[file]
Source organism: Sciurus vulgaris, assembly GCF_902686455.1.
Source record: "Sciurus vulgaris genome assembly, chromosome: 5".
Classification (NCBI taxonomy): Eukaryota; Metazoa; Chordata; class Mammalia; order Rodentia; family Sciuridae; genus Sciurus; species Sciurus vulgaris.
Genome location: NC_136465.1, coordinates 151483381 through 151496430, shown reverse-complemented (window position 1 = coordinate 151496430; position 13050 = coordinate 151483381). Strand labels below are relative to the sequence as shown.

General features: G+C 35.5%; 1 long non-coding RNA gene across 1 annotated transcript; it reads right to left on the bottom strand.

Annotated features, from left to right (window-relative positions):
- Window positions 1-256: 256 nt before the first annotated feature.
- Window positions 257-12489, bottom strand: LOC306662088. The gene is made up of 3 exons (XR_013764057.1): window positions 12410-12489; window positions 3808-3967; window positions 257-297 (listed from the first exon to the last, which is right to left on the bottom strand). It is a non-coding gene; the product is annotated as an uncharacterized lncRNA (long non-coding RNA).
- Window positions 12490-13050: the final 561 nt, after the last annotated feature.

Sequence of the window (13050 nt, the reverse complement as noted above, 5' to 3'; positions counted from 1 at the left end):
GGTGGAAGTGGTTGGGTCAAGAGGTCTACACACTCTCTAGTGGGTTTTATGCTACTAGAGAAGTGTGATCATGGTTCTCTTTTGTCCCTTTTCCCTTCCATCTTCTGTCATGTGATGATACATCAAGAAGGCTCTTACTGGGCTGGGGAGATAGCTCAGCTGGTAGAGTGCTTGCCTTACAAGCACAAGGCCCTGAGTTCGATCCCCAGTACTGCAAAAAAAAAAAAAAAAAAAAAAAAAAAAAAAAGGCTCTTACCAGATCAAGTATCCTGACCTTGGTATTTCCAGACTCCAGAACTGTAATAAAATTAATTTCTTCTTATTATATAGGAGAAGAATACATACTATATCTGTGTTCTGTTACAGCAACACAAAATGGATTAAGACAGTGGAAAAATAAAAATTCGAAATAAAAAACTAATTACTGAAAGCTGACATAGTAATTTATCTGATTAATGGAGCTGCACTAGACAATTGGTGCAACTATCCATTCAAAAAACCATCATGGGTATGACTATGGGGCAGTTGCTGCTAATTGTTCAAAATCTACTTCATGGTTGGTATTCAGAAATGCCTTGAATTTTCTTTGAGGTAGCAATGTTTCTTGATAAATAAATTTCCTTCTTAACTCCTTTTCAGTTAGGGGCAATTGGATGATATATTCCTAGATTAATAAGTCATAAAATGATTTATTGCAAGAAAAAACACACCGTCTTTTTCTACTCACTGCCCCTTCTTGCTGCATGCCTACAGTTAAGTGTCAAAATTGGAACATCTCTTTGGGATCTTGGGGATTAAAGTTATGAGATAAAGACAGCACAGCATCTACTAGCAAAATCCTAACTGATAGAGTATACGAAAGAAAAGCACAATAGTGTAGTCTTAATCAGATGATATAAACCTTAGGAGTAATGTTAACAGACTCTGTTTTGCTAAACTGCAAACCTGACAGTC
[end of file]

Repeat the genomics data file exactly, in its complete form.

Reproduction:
Source organism: Sciurus vulgaris, assembly GCF_902686455.1.
Source record: "Sciurus vulgaris genome assembly, chromosome: 5".
Classification (NCBI taxonomy): Eukaryota; Metazoa; Chordata; class Mammalia; order Rodentia; family Sciuridae; genus Sciurus; species Sciurus vulgaris.
Genome location: NC_136465.1, coordinates 151483381 through 151496430, shown reverse-complemented (window position 1 = coordinate 151496430; position 13050 = coordinate 151483381). Strand labels below are relative to the sequence as shown.

General features: G+C 35.5%; 1 long non-coding RNA gene across 1 annotated transcript; it reads right to left on the bottom strand.

Annotated features, from left to right (window-relative positions):
- Window positions 1-256: 256 nt before the first annotated feature.
- Window positions 257-12489, bottom strand: LOC306662088. The gene is made up of 3 exons (XR_013764057.1): window positions 12410-12489; window positions 3808-3967; window positions 257-297 (listed from the first exon to the last, which is right to left on the bottom strand). It is a non-coding gene; the product is annotated as an uncharacterized lncRNA (long non-coding RNA).
- Window positions 12490-13050: the final 561 nt, after the last annotated feature.

Sequence of the window (13050 nt, the reverse complement as noted above, 5' to 3'; positions counted from 1 at the left end):
GGTGGAAGTGGTTGGGTCAAGAGGTCTACACACTCTCTAGTGGGTTTTATGCTACTAGAGAAGTGTGATCATGGTTCTCTTTTGTCCCTTTTCCCTTCCATCTTCTGTCATGTGATGATACATCAAGAAGGCTCTTACTGGGCTGGGGAGATAGCTCAGCTGGTAGAGTGCTTGCCTTACAAGCACAAGGCCCTGAGTTCGATCCCCAGTACTGCAAAAAAAAAAAAAAAAAAAAAAAAAAAAAAAAGGCTCTTACCAGATCAAGTATCCTGACCTTGGTATTTCCAGACTCCAGAACTGTAATAAAATTAATTTCTTCTTATTATATAGGAGAAGAATACATACTATATCTGTGTTCTGTTACAGCAACACAAAATGGATTAAGACAGTGGAAAAATAAAAATTCGAAATAAAAAACTAATTACTGAAAGCTGACATAGTAATTTATCTGATTAATGGAGCTGCACTAGACAATTGGTGCAACTATCCATTCAAAAAACCATCATGGGTATGACTATGGGGCAGTTGCTGCTAATTGTTCAAAATCTACTTCATGGTTGGTATTCAGAAATGCCTTGAATTTTCTTTGAGGTAGCAATGTTTCTTGATAAATAAATTTCCTTCTTAACTCCTTTTCAGTTAGGGGCAATTGGATGATATATTCCTAGATTAATAAGTCATAAAATGATTTATTGCAAGAAAAAACACACCGTCTTTTTCTACTCACTGCCCCTTCTTGCTGCATGCCTACAGTTAAGTGTCAAAATTGGAACATCTCTTTGGGATCTTGGGGATTAAAGTTATGAGATAAAGACAGCACAGCATCTACTAGCAAAATCCTAACTGATAGAGTATACGAAAGAAAAGCACAATAGTGTAGTCTTAATCAGATGATATAAACCTTAGGAGTAATGTTAACAGACTCTGTTTTGCTAAACTGCAAACCTGACAGTC